ABS: What makes your characters tick?
BM: Anyone who’s flawed. I hate the standard protagonist who’s a great guy and does all the right things. I think that’s really hard to write for and not particularly interesting. The people who are messed up and dirty and scared … who have issues. If you put those people in a desperate situation, that’s where you get the drama. Those stories, I think, are just so exciting.
ABS: What was your first writing assignment?
BM: I think it was my first movie. I wrote a spec a long time ago, back when I was 24 or 25. It was called “Triple Dog.” It came out and got a little bit of heat in town and landed a director relatively quickly. Five years later, it was shooting in Vancouver. “Triple Dog” was my first big paycheck.
ABS: How did the sale of “Viral” come about?
BM: I’d been on a show for a while called “Terra Nova” and I wanted to get back to my screenwriting roots. So, I took some time with the script and it ended up doing quite well. People seemed to like it. It made all the lists. I partnered up with Sherryl Clark of Busted Shark and we sold it to IM Global in a bidding war. Then, Dimension came on board to distribute and it was shot a year later. It was made relatively quickly. I was not the only writer on that project. When they got new directors, I was let go and they brought in Chris Landon. I really believe in the original spec, though, and am really proud of it. I’m glad that “Viral” got made.
ABS: What would be your advice to up-and-coming screenwriters?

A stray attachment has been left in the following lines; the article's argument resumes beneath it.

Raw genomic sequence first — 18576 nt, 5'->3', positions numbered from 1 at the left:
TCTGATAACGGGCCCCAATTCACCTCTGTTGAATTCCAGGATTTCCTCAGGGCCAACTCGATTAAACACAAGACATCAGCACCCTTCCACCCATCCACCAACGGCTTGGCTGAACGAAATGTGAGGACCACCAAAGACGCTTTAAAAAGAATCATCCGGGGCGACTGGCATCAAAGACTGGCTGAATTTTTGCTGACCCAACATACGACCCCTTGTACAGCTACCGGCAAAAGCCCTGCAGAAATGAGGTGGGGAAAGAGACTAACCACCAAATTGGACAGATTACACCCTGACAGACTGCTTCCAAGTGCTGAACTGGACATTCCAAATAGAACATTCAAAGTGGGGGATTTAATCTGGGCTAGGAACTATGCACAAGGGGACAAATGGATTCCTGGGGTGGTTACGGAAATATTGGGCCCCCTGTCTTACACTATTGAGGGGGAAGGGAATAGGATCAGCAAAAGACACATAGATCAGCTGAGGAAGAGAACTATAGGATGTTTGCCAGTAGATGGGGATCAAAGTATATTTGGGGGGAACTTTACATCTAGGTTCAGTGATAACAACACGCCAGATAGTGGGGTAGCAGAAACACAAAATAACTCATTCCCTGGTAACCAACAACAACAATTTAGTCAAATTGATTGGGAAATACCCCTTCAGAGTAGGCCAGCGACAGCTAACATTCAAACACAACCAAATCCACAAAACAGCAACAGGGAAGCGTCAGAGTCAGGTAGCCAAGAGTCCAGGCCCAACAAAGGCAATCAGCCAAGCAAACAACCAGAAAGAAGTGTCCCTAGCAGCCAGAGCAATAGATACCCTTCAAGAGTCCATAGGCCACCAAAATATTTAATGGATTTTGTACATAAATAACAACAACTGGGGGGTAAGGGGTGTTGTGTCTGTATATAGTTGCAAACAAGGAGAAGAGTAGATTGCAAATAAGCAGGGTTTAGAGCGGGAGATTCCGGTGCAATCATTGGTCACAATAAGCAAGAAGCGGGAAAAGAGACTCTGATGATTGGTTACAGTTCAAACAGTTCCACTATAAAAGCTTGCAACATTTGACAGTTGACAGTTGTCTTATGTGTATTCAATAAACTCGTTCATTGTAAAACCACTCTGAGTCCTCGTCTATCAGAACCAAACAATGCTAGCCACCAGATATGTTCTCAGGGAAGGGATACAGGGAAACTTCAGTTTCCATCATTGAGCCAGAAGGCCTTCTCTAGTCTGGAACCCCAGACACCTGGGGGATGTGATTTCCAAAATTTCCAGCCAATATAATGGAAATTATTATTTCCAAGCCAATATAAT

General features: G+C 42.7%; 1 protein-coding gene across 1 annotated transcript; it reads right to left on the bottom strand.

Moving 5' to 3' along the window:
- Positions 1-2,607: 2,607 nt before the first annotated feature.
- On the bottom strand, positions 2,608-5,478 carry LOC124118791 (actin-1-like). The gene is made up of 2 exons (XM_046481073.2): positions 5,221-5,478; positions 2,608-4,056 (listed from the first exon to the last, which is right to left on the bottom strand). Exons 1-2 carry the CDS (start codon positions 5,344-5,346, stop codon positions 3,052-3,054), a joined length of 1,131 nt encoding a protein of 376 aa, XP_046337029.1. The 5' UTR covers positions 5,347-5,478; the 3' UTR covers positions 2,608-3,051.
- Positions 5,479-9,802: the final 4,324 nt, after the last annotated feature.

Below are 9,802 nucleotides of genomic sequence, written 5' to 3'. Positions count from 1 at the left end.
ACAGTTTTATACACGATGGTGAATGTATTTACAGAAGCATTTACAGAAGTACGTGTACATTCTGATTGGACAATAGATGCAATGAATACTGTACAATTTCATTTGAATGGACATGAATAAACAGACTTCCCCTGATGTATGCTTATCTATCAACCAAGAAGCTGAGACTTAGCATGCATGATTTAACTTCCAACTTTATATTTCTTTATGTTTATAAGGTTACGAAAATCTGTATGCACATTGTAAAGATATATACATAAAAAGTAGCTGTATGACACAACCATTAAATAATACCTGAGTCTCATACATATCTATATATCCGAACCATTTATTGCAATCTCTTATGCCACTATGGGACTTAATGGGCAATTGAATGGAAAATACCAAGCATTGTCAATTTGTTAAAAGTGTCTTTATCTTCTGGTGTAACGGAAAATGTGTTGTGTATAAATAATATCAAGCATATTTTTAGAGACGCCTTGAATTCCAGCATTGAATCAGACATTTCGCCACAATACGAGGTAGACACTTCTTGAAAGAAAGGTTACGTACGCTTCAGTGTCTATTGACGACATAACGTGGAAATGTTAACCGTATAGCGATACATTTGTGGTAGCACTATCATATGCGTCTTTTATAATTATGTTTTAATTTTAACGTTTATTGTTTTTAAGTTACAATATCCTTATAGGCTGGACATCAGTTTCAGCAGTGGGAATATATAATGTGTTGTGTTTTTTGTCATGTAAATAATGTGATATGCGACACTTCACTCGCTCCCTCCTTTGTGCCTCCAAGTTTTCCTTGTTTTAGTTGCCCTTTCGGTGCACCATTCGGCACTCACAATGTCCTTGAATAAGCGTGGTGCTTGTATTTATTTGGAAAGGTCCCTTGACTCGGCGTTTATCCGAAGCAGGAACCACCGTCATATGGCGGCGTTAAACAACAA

BM: My advice would be to become a writer/director. I think it’s difficult to solely subsist on the writing because you’re in a vulnerable position. You can be let go at any time … replaced with another writer. The director could come on board and rewrite you. But, as a writer, we definitely have a vision of the story that we want to tell. So, maybe we should all just get up there and be courageous and tell our stories! I think every writer tries to feed what they’re writing. So, yeah, I would try to write and direct and/or work in television.
ABS: Do you outline before you write?
BM: I do. Always. Usually on boring yellow note pads, using pencil.
ABS: Do you have a particular time of day that you like to write?
BM: Right now! (laughs) I’m a 6 a.m. to 2 p.m. kind of girl.
ABS: Any particular spot where you like to write?
BM: These days, I write in my dining room so I can have the news on, just in case there’s a breaking story! I don’t write in my office anymore. I have to write in front of CNN and MSNBC, just in case there’s a breaking-news flash.
ABS: How long have you been writing?